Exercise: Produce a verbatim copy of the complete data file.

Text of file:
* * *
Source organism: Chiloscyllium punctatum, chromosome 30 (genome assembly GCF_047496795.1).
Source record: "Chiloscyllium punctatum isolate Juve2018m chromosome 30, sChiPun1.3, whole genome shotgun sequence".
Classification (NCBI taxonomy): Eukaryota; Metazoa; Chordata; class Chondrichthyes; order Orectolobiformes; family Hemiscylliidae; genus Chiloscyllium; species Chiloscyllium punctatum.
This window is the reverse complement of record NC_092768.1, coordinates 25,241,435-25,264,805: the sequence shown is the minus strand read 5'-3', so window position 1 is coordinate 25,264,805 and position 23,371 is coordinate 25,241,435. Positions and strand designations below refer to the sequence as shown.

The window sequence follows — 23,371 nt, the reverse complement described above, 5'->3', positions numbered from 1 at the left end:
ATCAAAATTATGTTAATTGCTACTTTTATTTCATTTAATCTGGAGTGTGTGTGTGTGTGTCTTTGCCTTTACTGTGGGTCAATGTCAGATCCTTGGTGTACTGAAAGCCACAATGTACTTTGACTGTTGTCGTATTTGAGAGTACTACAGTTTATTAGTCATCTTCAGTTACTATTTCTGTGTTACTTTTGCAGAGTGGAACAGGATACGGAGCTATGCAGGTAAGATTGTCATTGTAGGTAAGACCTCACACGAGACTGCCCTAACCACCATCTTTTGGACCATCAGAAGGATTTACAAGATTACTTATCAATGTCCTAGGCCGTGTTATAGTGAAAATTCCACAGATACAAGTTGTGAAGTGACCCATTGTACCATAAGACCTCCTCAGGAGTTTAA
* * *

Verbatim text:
Source organism: Chiloscyllium punctatum, chromosome 30 (genome assembly GCF_047496795.1).
Source record: "Chiloscyllium punctatum isolate Juve2018m chromosome 30, sChiPun1.3, whole genome shotgun sequence".
Classification (NCBI taxonomy): Eukaryota; Metazoa; Chordata; class Chondrichthyes; order Orectolobiformes; family Hemiscylliidae; genus Chiloscyllium; species Chiloscyllium punctatum.
This window is the reverse complement of record NC_092768.1, coordinates 25,241,435-25,264,805: the sequence shown is the minus strand read 5'-3', so window position 1 is coordinate 25,264,805 and position 23,371 is coordinate 25,241,435. Positions and strand designations below refer to the sequence as shown.

The window sequence follows — 23,371 nt, the reverse complement described above, 5'->3', positions numbered from 1 at the left end:
ATCAAAATTATGTTAATTGCTACTTTTATTTCATTTAATCTGGAGTGTGTGTGTGTGTGTCTTTGCCTTTACTGTGGGTCAATGTCAGATCCTTGGTGTACTGAAAGCCACAATGTACTTTGACTGTTGTCGTATTTGAGAGTACTACAGTTTATTAGTCATCTTCAGTTACTATTTCTGTGTTACTTTTGCAGAGTGGAACAGGATACGGAGCTATGCAGGTAAGATTGTCATTGTAGGTAAGACCTCACACGAGACTGCCCTAACCACCATCTTTTGGACCATCAGAAGGATTTACAAGATTACTTATCAATGTCCTAGGCCGTGTTATAGTGAAAATTCCACAGATACAAGTTGTGAAGTGACCCATTGTACCATAAGACCTCCTCAGGAGTTTAA